Many heart patients have metal stents in­serted into their chests to treat coro­nary artery block­age. More of­ten than not, the strut re­mains there for­ever, long af­ter its mis­sion has been ac­com­plished. The struts can make some scans and fu­ture surg­eries tricky, and lead to blood clots. Yet what if they could just van­ish?

The first bioab­sorbable strut was ap­proved in the US last July. Made of a nat­u­rally dis­solv­ing poly­mer, it widens the clogged artery for two years be­fore it’s ab­sorbed into the body in a man­ner sim­i­lar to dis­solv­able stitches. Ex­perts as­sem­bled by the Cleve­land Clinic are al­ready hail­ing th­ese stents as one of the top med­i­cal break­throughs of 2017.

“Stroke am­bu­lances”

Th­ese emer­gency ve­hi­cles, which are avail­able in the US and Aus­tralia, al­low stroke vic­tims to be treated quicker when time is of the essence. Equipped with a CR (Com­puted Ra­di­og­ra­phy) scanner the size of a wash­ing ma­chine, a stroke am­bu­lance will of­fer sus­pected stroke vic­tims a brain scan in their drive­way and ac­cess to time­crit­i­cal ther­apy up to an hour ear­lier. About 80 per cent of strokes are caused by a blocked blood ves­sel in the brain and may ben­e­fit from a clot-bust­ing drug, tPA.Yet the drug has to be taken within four hours of hav­ing a stroke, and un­for­tu­nately, it can be fa­tal in the 20 per cent of strokes that are caused by a haem­or­rhage.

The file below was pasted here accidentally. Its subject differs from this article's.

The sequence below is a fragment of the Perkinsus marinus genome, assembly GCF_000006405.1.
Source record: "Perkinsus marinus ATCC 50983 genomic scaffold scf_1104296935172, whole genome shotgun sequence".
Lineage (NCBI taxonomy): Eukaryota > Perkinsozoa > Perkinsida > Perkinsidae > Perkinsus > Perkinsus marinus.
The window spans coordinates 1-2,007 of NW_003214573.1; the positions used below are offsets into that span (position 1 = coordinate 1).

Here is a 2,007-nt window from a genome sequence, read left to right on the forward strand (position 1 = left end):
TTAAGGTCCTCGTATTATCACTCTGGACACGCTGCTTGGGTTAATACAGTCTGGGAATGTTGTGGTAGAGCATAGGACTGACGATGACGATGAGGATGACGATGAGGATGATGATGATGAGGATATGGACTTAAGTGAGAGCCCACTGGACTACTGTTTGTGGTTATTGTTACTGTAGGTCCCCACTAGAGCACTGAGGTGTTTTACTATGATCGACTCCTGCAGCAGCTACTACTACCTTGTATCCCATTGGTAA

Cur­rently, only 7 per cent of el­i­gi­ble patients re­ceive tPA as they don’t know ex­actly when the stroke oc­curred.The stroke am­bu­lance will di­ag­nose the type of stroke and de­liver treat­ment. On board to as­sist stroke vic­tims will be two paramedics, a ra­di­ol­o­gist, neu­rol­o­gist and nurse.

Mini pace­maker

It took Earl Bakken, founder of US med­i­cal de­vices com­pany Medtronic, just four weeks in 1957 to craft the first bat­tery-pow­ered pace­maker. His de­sign barely changed for 50 years, but last year, Medtronic’s new model, the Mi­cra, which is one-tenth the size and so small it can rest in­side the heart it­self, be­came the first of the next gen­er­a­tion of pace­mak­ers to be ap­proved by the FDA. Un­like tra­di­tional pace­mak­ers, which are im­planted un­der the skin us­ing an in­va­sive pro­ce­dure, the Mi­cra is slipped through the femoral artery via the groin, us­ing a catheter and docked in­side the heart’s right ven­tri­cle. It op­er­ates with­out elec­tri­cal wires that can break or get in­fected.

No more swal­low­ing pills

Many peo­ple need to take med­i­ca­tion daily, but find it dif­fi­cult to swal­low. Soon, this could be a thing of the past. In 2015, the FDA ap­proved a new type of pill that is 3D-printed and dis­solves into liq­uid when you take a sip of wa­ter. The pill, epilepsy drug Spri­tam, hit the US mar­ket last March. Its cre­ators are look­ing at other dis­ease ar­eas, so more rapidly dis­in­te­grat­ing drugs could be com­ing to a 3D printer near you.